As a matter of fact, the five arguments in the article can be turned around to support the argument why BMW should asap extend the i models with a sedan, a cross-over etc.

    1. Market readiness
    Plug-in car sales are booming globally, and more car brands are joining this evolution, announcing new EV models for the near future – even long time adversaries of EVs are realising they have to join (Honda, Hyundai).
    Most importantly, new car models are never developed to please 100% of all potential customers’ needs – look at all the sub-niche products being launched lately, also by BMW. So why would there not be a sufficiently large customer segment for a new BEV i model? Tesla is definitely targeting the same customers as BMW for the upper segments – so the market is there and BMW could maintain if not gain market share by adding the right i models soon.
    It is always an option to build range-extended versions of the BEV model, if the fear is that some customers would not feel comfortable with range/charging. But at least that is cost effective as the same platform can be used and the range extender can easily be dropped when batteries have made sufficient progress or charging networks have become ubiquitous.
    2. Charging
    My experience in Europe is that there is already a good infrastructure and by the time a new model could be launched say two years from now, there will be DC fast chargers across all highways. With a range of 400-500 km an EV will hardly need to charge anywhere else than at home (wherever parked) or along the highway during longer trips.
    DC fast charging is also being tested at higher power levels (eg 100 kW) so that is likely to become additional convenience (30-45 minute break for lunch along the highway to get another 400-500 km).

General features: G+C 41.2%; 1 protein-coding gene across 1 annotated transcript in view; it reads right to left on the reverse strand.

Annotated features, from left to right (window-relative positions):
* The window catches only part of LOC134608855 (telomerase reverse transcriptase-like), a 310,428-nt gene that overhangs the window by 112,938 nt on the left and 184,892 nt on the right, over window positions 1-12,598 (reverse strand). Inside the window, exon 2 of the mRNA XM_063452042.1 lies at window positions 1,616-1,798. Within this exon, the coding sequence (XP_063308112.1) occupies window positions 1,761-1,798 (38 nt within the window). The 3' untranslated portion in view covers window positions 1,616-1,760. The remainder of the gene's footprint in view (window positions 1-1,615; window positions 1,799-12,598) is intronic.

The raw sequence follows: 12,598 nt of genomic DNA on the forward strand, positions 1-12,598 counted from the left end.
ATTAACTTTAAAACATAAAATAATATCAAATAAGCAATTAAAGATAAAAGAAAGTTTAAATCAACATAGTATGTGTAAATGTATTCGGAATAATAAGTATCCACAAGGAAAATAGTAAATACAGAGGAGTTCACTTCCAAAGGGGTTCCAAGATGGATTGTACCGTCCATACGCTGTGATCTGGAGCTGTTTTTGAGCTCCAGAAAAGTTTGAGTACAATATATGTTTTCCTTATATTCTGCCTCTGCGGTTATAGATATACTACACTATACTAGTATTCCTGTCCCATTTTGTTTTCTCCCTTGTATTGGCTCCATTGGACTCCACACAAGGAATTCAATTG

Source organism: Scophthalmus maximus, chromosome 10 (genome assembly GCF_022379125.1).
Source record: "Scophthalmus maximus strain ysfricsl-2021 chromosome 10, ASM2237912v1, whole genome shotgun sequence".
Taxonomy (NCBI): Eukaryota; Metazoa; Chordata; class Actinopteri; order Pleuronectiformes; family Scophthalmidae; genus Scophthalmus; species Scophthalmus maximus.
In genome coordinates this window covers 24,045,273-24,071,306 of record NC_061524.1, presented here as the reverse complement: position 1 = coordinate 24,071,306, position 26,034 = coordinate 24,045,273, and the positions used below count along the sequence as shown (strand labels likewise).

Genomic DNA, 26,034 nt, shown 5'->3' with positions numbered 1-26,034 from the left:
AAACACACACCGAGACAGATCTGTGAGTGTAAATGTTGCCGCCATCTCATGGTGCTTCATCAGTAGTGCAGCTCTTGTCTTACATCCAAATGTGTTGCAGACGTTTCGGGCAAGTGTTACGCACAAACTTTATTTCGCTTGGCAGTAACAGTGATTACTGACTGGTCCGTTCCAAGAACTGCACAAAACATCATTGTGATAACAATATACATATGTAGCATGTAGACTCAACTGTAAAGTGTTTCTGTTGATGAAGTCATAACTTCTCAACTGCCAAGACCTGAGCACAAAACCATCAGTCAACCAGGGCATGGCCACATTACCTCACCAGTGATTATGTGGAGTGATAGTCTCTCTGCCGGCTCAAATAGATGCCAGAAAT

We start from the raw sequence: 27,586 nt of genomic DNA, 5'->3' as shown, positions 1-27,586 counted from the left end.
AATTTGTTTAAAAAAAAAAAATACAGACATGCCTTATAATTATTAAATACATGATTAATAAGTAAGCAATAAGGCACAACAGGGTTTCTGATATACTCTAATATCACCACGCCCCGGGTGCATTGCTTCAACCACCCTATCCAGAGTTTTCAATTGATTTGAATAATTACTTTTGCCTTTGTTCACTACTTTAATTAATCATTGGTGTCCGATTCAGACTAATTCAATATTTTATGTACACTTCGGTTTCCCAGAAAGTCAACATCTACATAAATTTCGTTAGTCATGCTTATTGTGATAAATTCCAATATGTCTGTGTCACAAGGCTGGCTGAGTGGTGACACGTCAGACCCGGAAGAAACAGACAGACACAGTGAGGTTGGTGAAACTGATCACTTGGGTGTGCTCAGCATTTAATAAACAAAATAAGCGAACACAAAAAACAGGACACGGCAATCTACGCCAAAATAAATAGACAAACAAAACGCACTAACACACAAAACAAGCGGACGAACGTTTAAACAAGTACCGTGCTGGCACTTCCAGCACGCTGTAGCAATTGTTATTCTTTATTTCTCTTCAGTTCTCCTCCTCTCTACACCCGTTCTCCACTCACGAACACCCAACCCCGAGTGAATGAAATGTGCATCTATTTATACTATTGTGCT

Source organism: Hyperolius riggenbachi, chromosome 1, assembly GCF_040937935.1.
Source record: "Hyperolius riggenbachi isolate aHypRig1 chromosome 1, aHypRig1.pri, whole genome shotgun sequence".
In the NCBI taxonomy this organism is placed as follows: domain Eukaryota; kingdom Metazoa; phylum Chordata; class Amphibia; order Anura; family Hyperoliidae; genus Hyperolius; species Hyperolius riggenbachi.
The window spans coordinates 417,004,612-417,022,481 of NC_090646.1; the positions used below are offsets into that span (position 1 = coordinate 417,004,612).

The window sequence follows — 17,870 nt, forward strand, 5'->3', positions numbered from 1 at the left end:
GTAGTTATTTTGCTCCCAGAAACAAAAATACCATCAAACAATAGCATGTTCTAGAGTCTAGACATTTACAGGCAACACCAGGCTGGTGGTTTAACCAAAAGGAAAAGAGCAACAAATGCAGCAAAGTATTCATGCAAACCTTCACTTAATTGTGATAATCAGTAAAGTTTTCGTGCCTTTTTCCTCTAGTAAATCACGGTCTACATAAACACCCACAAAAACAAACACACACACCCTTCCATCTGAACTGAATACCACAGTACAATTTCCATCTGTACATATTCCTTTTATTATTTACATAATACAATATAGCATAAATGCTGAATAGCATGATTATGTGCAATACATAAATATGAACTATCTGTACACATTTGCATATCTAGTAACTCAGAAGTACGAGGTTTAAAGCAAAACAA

3. Range
    Tesla has already proven it, Audi is now using 90+ kWh batteries in the R8 e-tron and the upcoming Q6 cross-over, delivering over 400 km of range. If Audi gets 90kWh in a R8 sportscar, then BMW should be able to make a 400-500 km EV with probably a 70-80 kWh battery, given the use of CFRP and dual motors to increase efficiency. Such a range should be largely sufficient for 90% of drivers – and that is more than enough to launch any car model. In fact, such an EV will spend less time at charging stations en route than a petrol car will spend to get filled up with gas.
    4. Performance
    Comparison with a supercar is irrelevant if a normal car would be launched as next i model. People do not typically take normal cars to a race track. On public roads at legal speeds (except for some German highways – for as long as it will still be allowed!), the Tesla Model S P85D currently beats any BMW in any terms of performance, like it or not.
    5. Price
    I would like to understand the logic behind the decision by BMW to produce plug-in hybrids (with very poor all electric range) that cost more than a BEV and also to plan the launch of a hydrogen model (the price of which will be exorbitant or subsidised like the Toyota Mirai) but not to consider further BEV models … because of price?!

    Conclusion: I see no reasonable excuse for BMW not to deliver a premium BEV model by the time Tesla will deliver the Model 3.

  5. johnbl says:

    Vanja…It was thinking like you have posted that had kept the development of BEV dead…thanks to MUSK, who stepped outside the box, that we are were we are today! I hope BMW stays on track because everyone of your 5 points can be effectively addressed when a company like BMW puts its ingenuity and resources to it..